I would like to introduce you to my niece. Say hello to Mary.
Mary is six and a half years old and was born with a very rare genetic disorder called CardioFacioCutaneous Syndrome (CFC). Don’t worry if you have never heard of it. According to one estimate, there are fewer than 500 known cases in the USA. People born with this genetic mutation have a variety of symptoms in different combinations, each to greater or lesser degrees. “Cardio” means it could affect their heart. “Facio” means it often affects muscles and development. “Cutaneous” means it usually affects their skin and hair. All of the people born with CFC have moderate to severe developmental delays. Given that the sample size for the disorder is extremely small and it has only been studied since 1986, there is far more unknown about it than known. If you are curious about the medical details, you can read up on it here and here.
It’s obvious to anyone with eyes and ears that Mary is different from her siblings. She doesn’t walk. She doesn’t talk. She doesn’t eat. That is NOT, however, to say that she doesn’t get around or communicate or receive nutrition. She definitely moves. If you are playing any kind of game on the living room carpet, beware! Mary is coming for you. She will sit and scoot herself across the room to join the fun. Her favorite version of any game is “shuffle and toss”: shuffle up whatever is in front of you and toss it in the air. Oh, how she chuckles at her silly self! Tissue boxes don’t stand a chance. Neatly folded laundry is doomed. Baskets of things exist to be emptied. Her family knows her mischievous sense of humor well. And though she doesn’t talk with words (apart from recently learning how to say “hello”), she most definitely has opinions. Sometimes she guides your hand to play a game or show you how to do something, sometimes she uses sign language, and when both of those don’t work, her hearty bellow makes her will known. As for nutrition, food and water are delivered directly to her belly through a detachable tube system. Think of the blow-up valve on a beach ball. She had one inserted in her stomach when she was 6 months old. Ever since then, she “eats” her meals by sitting in a high chair and playing games or looking at books while the nutrition is delivered drop by drop into her system.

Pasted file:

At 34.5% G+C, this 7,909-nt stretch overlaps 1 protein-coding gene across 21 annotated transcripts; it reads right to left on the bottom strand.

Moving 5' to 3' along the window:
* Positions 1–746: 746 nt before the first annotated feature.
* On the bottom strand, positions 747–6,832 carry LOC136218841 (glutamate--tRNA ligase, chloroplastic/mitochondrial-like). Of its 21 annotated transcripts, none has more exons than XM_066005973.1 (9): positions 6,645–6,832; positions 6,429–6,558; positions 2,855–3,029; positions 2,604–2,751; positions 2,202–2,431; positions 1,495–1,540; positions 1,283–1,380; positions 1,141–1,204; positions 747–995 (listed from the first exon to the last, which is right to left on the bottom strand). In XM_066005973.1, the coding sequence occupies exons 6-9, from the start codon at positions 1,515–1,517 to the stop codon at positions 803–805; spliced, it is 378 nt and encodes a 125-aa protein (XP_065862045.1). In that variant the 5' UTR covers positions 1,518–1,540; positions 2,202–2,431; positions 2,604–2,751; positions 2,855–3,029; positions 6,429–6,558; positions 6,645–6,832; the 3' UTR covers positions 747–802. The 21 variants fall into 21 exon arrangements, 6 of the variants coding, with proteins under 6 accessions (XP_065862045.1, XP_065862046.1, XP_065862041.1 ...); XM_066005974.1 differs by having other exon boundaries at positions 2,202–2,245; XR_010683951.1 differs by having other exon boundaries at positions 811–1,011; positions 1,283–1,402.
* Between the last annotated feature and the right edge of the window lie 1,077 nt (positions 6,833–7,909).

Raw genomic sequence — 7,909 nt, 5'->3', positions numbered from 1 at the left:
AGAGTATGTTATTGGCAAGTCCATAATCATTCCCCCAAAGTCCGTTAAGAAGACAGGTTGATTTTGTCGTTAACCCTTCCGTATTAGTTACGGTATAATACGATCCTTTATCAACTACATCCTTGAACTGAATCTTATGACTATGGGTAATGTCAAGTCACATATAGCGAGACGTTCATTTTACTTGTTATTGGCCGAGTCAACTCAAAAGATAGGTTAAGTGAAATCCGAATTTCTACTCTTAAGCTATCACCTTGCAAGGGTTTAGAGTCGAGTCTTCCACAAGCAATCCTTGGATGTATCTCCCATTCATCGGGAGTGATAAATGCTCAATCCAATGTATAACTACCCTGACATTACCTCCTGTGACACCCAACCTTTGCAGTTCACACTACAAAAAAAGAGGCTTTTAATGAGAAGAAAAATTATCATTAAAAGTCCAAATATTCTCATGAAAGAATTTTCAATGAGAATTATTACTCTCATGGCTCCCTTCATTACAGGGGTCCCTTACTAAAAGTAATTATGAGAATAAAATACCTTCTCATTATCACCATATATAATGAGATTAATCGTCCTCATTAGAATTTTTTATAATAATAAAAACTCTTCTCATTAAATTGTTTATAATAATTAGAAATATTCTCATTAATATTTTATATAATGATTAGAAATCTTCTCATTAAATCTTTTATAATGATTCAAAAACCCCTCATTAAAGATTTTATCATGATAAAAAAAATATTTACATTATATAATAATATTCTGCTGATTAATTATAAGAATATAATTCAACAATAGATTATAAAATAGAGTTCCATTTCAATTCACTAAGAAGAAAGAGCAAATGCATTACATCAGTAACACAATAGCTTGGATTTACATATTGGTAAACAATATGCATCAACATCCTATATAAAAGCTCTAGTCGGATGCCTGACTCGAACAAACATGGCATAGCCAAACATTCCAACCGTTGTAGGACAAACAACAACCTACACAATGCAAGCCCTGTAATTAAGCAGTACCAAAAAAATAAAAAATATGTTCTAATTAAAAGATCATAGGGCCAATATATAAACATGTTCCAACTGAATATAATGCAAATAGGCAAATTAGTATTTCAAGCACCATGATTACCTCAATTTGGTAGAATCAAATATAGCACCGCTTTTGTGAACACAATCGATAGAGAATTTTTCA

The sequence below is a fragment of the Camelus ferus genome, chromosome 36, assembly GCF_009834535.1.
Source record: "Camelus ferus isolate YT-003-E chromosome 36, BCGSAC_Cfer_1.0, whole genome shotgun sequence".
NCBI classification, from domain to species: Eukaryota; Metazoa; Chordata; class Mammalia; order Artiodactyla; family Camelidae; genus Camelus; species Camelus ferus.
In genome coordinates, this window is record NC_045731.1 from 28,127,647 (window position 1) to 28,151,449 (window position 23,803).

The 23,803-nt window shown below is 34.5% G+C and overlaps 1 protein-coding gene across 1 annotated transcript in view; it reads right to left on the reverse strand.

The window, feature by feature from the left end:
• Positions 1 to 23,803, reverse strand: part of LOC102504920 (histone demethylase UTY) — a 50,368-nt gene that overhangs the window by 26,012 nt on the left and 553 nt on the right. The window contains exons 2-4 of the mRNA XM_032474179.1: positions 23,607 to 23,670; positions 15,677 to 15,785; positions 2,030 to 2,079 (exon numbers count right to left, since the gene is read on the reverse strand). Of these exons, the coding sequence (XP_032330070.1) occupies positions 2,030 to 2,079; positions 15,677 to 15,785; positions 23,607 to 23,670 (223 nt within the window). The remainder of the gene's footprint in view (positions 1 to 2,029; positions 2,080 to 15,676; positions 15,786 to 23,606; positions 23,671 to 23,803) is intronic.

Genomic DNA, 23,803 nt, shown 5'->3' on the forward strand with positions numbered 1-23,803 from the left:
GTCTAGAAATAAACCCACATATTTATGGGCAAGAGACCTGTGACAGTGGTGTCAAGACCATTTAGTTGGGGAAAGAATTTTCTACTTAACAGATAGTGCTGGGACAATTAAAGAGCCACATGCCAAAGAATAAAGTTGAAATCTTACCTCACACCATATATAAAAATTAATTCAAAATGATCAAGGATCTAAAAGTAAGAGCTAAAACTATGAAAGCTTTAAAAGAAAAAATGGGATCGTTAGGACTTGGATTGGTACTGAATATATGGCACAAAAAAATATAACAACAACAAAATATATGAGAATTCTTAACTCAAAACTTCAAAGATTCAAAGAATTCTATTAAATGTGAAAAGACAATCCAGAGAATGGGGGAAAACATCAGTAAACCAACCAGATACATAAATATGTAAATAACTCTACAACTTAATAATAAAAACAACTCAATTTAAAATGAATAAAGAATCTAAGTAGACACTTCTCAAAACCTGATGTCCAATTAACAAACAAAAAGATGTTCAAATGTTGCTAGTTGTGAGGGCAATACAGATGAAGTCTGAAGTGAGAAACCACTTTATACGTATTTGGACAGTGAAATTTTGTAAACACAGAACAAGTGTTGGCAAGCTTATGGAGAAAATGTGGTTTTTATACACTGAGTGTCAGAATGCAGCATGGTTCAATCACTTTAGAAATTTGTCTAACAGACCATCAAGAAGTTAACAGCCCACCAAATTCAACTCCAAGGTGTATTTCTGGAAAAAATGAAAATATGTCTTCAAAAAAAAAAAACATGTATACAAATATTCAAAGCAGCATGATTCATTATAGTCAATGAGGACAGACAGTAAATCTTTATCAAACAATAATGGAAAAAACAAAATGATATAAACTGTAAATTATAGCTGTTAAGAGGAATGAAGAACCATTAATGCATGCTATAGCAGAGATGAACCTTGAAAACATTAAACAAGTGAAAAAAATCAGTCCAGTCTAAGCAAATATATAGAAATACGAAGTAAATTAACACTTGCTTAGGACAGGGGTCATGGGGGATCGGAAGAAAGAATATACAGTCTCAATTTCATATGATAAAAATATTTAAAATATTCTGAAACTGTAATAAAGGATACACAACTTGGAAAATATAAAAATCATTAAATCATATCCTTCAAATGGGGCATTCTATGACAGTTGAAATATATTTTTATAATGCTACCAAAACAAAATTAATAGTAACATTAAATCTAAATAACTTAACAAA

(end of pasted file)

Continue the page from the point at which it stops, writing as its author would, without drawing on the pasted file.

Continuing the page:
What is Mary’s developmental potential? Will she ever learn to talk? To walk? To eat using her lips and teeth and tongue? We don’t know. Some kids with this syndrome do grow into these things. Others don’t. Where does Mary fall in that group? We don’t know. We only know that it will never happen without active and attentive care. In hope and love, her parents persistently pursue a number of therapies: occupational, physical, and speech. In hope and love, they take her to the hospital every six weeks for an 8-10 hour immunoglobulin transfusion therapy (IVIg) to boost her immune system. In hope and love, they read to her and play with her; hug her and kiss her; talk to her in English and “talk” to her in her own special monosyllabic speak.
I have been thinking lately about what it means to love people who cannot love you in the way that you want or expect. While loving someone like Mary has physical, mental, and emotional challenges, there is one level at least on which it is easy: you have no reason to expect anything in return. In clearly seeing her limits, you are free to give without getting. How much harder it is to be free with love when we have an expectation of the other person — when we believe that what another person ought to give and what they can give are the same.
I want to be careful here because I’m not implying that the standard should be diluted. The “ought-ness” of love is essential. We learn what love is specifically so that we might achieve it. The inability to achieve a standard is no reason to deny or reject the standard. However, it is also not a reason to reject the one who fails.
In a whole and healthy world, Mary would learn and grow into a reciprocal relationship. She would smile and hug you when she sees you, she would say sorry when she makes you mad, remember your birthday, or draw you a picture just because she felt like it. But people like Mary remind us that the world is not whole and healthy — that some people (or all people) simply cannot give back anything remotely close to what they receive. That reality doesn’t make them less in need of love. So much the opposite! They need abundantly more.
If it is true of people like Mary, is it not also true of the apparently “normal” people I find so hard to love? If I could know their true (invisible) limitations, would I be more free with my love? Am I willing to be free with my love even when I don’t know whether or not they can ever return it? Does not their inability mean that they too need abundantly more? I know it is true of me. How little I am able to love others the way I ought, and how much more deeply I need love in order to bridge that gap.
The deepest longing of every human heart is to be fully known and fully loved. For where there is love, there is always hope.
Freely you have received; freely give.Matthew 10:8